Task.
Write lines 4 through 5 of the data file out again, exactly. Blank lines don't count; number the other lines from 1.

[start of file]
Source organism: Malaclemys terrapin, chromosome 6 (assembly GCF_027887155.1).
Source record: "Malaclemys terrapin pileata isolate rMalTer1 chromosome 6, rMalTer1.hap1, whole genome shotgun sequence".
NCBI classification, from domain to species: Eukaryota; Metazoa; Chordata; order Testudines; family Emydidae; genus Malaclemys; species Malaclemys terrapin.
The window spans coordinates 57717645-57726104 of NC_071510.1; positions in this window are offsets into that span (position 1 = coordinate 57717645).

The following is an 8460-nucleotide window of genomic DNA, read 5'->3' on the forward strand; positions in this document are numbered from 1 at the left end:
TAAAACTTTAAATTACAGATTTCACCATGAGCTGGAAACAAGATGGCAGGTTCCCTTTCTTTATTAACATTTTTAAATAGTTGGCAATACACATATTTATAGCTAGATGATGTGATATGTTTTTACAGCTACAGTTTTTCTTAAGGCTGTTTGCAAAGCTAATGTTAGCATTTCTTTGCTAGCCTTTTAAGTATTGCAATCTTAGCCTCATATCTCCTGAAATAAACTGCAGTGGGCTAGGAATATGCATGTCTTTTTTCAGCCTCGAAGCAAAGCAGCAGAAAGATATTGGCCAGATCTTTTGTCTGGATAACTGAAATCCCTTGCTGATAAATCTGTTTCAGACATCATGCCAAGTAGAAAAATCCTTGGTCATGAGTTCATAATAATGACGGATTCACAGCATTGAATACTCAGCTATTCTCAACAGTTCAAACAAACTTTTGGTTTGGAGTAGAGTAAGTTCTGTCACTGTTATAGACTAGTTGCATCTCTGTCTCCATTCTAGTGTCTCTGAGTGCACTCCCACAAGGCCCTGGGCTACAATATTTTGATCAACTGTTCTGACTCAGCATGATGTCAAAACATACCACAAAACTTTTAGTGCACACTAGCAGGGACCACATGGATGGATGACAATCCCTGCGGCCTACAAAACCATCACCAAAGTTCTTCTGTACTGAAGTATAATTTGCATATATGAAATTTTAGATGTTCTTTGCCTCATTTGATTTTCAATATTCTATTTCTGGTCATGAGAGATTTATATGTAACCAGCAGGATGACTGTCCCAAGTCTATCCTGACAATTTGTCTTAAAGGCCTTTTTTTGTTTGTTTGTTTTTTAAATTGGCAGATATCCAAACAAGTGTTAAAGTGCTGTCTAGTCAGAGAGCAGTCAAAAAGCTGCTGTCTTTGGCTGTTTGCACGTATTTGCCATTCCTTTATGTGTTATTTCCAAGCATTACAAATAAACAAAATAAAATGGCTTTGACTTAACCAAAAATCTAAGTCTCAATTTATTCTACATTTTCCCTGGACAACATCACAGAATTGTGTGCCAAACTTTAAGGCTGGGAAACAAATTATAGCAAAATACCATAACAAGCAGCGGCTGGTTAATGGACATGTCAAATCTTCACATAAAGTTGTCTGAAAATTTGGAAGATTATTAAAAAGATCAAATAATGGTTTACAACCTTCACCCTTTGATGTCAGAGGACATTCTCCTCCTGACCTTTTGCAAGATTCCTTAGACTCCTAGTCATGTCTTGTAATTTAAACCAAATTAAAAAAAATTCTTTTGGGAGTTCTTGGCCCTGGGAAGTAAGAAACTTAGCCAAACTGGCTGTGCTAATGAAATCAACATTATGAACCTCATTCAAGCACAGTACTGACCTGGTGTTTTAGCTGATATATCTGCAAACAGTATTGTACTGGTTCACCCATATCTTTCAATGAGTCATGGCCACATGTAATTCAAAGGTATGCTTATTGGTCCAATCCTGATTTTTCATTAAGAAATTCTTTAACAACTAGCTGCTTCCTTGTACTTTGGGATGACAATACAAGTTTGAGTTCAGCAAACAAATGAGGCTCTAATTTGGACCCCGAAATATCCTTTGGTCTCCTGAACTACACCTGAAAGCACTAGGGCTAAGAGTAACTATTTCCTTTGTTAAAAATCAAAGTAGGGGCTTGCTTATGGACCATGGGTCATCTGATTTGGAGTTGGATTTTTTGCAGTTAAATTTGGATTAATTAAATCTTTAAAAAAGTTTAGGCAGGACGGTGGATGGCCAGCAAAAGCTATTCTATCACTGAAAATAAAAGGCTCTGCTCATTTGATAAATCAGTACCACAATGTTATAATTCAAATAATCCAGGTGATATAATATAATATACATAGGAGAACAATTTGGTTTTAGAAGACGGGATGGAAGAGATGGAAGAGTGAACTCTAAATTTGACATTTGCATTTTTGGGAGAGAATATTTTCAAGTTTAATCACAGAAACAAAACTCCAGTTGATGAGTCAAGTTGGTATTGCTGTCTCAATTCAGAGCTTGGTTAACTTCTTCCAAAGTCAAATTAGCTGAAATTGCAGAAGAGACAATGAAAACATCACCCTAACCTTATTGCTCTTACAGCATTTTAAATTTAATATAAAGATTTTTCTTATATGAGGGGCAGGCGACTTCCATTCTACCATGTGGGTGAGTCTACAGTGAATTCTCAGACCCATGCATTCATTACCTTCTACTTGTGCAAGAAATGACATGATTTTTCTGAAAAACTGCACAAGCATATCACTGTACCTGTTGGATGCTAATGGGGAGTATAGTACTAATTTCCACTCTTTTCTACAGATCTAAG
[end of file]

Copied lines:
The window spans coordinates 57717645-57726104 of NC_071510.1; positions in this window are offsets into that span (position 1 = coordinate 57717645).

The following is an 8460-nucleotide window of genomic DNA, read 5'->3' on the forward strand; positions in this document are numbered from 1 at the left end: